troops should leave the State, were met by a force under command of Colonel Earl Van Dorn, of the Southern Confederacy and made prisoners of war. This occurred on the 9th instant, at San Lucas Spring, fifteen miles west of San Antonio. The force under my command, comprising the garrison of Forts Bliss, Quitman, and Davis, amounted to an aggregate, when leaving the latter post, of 320. This embraces ten officers, two hospital stewards, and twelve musicians. Colonel Bomford, Sixth Infantry, was also with the command. On the day of surrender my command numbered 270 bayonets, being thus reduced by sickness, desertions, and stragglers (some of whom have since joined) who remained at Castroville from drunkenness or other causes. The force opposed to me numbered, as (then variously estimated at from 1,500 to 1,700 men) since ascertained to be, was 1,370 aggregate, the total being 848 cavalry, 361 infantry, and 95 artillery, with six field pieces.
When the demand for a surrender was made, I was told that the force opposed to me was "overwhelming." I had halted in a good position for defense, and could have been overpowered only by a greatly superior force; and as none such was before me, I declined to surrender without the preparation of such force. It was on the march, and soon came in sight, but I was not satisfied of its strength until an officer of my command was permitted to examine and report to me the character and probable number of the forces. Upon his report I deemed resistance utterly hopeless, and therefore surrendered. My command is now encamped near the head of the San Antonio River, awaiting the orders of President Davis, to whom a messenger has been dispatched by Colonel Van Dorn. The officers on duty with the command were Captain Blake, Lieutenants Bliss, Lazelle, Peck, Frank, Van Horn, and W. G. Jones, Eighth Infantry; Lieutenant Freedley, Third Infantry, and Assistant Surgeon Peters, Medical Department. A more detailed report will be made as soon as practicable.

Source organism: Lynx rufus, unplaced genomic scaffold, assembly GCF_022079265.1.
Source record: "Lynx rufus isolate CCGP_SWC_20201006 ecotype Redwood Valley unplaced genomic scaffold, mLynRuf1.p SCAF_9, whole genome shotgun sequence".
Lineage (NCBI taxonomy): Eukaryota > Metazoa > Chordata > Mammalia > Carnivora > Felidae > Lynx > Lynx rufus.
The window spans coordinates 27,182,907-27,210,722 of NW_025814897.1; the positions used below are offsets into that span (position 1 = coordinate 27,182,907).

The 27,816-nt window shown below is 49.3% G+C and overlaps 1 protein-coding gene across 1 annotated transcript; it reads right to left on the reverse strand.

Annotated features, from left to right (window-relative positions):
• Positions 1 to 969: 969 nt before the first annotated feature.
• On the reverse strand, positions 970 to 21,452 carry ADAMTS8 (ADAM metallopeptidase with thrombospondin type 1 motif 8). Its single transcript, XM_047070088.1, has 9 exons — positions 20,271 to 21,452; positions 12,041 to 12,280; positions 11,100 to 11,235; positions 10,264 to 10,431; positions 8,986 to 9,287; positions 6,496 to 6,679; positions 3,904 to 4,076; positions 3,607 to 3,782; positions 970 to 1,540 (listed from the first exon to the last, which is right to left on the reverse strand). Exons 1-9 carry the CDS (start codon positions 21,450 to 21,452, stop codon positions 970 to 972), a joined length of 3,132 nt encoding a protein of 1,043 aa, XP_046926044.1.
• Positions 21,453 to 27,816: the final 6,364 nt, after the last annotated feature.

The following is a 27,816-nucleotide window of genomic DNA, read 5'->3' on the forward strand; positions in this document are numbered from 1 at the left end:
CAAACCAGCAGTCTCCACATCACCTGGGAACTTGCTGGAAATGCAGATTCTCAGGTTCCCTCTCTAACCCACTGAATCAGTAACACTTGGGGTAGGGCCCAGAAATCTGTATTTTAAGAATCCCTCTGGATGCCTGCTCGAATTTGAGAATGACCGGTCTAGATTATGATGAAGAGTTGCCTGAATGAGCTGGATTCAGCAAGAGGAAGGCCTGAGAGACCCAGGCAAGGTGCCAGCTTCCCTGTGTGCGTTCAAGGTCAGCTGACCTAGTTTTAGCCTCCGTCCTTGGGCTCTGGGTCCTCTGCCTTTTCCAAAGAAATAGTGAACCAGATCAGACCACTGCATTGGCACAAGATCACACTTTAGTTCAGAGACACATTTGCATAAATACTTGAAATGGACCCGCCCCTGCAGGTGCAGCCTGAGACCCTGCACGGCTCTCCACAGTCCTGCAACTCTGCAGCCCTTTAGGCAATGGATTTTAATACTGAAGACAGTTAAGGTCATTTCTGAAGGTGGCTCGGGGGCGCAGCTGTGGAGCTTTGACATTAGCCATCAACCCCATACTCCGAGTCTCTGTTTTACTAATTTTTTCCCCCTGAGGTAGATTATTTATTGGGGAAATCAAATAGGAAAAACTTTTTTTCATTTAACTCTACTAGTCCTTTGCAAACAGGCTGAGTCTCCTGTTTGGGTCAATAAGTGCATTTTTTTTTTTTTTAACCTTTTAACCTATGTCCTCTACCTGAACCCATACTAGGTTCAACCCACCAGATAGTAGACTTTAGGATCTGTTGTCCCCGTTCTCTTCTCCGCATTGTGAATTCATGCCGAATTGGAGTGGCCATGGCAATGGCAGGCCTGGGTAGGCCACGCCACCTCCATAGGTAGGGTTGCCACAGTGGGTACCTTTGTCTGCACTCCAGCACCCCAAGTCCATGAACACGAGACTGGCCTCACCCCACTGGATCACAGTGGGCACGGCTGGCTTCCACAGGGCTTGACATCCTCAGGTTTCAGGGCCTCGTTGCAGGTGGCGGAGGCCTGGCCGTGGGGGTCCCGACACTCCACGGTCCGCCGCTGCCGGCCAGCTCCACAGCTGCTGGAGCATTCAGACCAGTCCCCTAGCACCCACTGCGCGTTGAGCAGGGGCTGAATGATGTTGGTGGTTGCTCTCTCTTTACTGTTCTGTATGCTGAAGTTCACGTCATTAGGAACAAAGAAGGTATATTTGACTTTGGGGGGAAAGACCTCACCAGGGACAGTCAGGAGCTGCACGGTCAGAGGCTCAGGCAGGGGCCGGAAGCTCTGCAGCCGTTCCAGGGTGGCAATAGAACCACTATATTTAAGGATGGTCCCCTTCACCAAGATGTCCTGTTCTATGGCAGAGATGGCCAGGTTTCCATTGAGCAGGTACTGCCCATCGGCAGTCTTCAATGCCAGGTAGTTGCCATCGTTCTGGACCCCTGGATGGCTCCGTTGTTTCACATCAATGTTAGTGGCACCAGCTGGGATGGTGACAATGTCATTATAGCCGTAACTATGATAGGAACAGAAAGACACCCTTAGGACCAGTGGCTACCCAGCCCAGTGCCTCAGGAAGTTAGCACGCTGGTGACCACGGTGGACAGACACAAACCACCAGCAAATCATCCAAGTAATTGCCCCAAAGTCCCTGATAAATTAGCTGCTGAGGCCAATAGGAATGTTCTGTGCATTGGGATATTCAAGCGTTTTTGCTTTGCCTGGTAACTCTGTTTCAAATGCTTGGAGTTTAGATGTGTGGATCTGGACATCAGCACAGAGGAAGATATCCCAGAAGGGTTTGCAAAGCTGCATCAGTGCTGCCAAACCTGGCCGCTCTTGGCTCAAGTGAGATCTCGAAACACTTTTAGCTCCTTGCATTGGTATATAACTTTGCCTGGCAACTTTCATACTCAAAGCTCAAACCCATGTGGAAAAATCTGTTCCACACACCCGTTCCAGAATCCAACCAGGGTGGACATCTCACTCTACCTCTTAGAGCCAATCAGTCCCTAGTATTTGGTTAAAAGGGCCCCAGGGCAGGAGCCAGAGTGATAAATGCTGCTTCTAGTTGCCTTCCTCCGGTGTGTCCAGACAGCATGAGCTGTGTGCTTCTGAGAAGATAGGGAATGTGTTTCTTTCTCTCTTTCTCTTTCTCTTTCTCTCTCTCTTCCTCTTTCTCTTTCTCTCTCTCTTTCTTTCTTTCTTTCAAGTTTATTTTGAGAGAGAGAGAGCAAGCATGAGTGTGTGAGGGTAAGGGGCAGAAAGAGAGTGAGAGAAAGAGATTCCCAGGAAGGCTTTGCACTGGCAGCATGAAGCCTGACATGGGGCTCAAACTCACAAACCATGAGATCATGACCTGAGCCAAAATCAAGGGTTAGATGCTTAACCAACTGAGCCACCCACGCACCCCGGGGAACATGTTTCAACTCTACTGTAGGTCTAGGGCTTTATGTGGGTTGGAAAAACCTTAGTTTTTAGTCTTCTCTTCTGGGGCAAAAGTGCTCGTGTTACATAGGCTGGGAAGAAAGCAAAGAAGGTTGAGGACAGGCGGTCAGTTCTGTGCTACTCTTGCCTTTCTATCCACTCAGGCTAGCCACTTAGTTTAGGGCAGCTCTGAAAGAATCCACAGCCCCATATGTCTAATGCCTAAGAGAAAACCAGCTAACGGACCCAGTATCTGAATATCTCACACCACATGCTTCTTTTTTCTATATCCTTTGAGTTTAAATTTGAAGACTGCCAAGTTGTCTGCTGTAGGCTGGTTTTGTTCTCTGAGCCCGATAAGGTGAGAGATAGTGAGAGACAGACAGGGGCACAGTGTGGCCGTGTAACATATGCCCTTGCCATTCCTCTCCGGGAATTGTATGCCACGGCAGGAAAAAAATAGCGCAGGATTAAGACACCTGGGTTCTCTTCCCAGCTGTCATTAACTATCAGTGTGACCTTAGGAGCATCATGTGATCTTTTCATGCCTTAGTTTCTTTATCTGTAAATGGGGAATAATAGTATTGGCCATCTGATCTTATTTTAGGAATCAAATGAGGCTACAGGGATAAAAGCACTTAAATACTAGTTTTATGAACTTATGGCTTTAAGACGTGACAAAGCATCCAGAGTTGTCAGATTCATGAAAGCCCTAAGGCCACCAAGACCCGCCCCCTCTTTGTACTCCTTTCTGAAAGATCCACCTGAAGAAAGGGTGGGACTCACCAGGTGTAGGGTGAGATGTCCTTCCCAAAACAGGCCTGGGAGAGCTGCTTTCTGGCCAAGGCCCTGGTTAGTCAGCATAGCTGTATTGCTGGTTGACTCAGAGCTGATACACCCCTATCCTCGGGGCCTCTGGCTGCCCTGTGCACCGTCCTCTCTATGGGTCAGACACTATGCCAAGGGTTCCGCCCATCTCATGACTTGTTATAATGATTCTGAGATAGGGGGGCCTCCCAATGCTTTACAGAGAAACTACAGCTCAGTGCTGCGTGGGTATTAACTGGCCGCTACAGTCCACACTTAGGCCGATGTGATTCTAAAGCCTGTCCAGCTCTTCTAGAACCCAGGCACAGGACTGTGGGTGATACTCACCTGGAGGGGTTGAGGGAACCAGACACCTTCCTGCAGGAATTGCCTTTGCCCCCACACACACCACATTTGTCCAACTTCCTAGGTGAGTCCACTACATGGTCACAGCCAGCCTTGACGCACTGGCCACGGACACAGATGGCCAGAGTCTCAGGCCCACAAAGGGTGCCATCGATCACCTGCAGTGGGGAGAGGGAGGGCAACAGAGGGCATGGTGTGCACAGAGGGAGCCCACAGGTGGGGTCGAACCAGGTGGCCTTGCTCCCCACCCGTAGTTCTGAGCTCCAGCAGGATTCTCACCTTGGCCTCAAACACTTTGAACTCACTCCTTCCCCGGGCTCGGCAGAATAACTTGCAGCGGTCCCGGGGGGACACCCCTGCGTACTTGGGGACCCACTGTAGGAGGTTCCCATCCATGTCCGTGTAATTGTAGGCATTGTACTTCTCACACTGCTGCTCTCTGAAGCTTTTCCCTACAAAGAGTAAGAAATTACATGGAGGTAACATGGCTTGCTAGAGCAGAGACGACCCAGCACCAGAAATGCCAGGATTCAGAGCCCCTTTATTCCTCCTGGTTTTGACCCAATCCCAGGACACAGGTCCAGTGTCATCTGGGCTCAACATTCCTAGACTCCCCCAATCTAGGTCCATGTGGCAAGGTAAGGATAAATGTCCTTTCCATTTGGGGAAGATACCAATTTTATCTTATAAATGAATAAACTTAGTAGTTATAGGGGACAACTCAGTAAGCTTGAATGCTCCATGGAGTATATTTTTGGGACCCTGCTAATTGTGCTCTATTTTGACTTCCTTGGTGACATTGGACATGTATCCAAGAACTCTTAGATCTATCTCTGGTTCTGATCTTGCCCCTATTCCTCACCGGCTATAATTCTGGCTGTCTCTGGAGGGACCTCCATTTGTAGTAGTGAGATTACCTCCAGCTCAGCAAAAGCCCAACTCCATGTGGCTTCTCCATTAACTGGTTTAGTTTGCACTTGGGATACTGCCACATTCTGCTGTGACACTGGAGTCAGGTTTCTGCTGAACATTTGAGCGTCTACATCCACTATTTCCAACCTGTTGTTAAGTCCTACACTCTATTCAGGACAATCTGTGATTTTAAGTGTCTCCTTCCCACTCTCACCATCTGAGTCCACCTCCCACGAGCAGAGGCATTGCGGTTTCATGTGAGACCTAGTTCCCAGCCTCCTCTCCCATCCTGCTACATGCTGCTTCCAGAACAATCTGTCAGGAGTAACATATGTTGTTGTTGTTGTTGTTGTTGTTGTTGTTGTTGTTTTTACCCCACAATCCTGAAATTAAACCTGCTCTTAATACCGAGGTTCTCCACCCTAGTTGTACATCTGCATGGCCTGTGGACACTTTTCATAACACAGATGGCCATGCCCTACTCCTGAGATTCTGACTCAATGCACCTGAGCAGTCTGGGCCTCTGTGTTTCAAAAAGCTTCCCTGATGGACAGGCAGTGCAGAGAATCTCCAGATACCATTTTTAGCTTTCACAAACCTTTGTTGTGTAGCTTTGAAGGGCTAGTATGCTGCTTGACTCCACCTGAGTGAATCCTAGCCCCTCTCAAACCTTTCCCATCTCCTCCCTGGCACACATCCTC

I am, sir, yours respectfully,
I. V. D. REEVE,
Brevet Lieutenant-Colonel, U. S. Army, Commanding.
Colonel L. THOMAS,
Adjutant-General U. S. Army, Washington, D. C.
CAMP NEAR SAN ANTONIO, TEX., May 12, 1861.
SIR: In connection with the report which I have this day forwarded, relating to the surrender of the battalion of the Eighth Infantry under my command to the forces of the Confederate States of America, near this place, I also present the following details of the latter part of the march, and the circumstances which determined that surrender.
This report was not transmitted with the other, as it is extremely uncertain whether any reports of an official character are permitted to pass through the post-office here or those elsewhere in the South.
On leaving Fort Bliss sufficient transportation could be procured to carry subsistence for only forty days, in which time it was expected the command would reach San Antonio, making some little allowance for detentions by the way.
At Forts Quitman and Davis stores were taken to last the commands from those posts to San Antonio, not being able to carry more with the transportation at hand. From Camp Hudson to Fort Clark persons were occasionally seen on the road who appeared to be watching our movements, but they said they belonged to rangers who had been on a scout.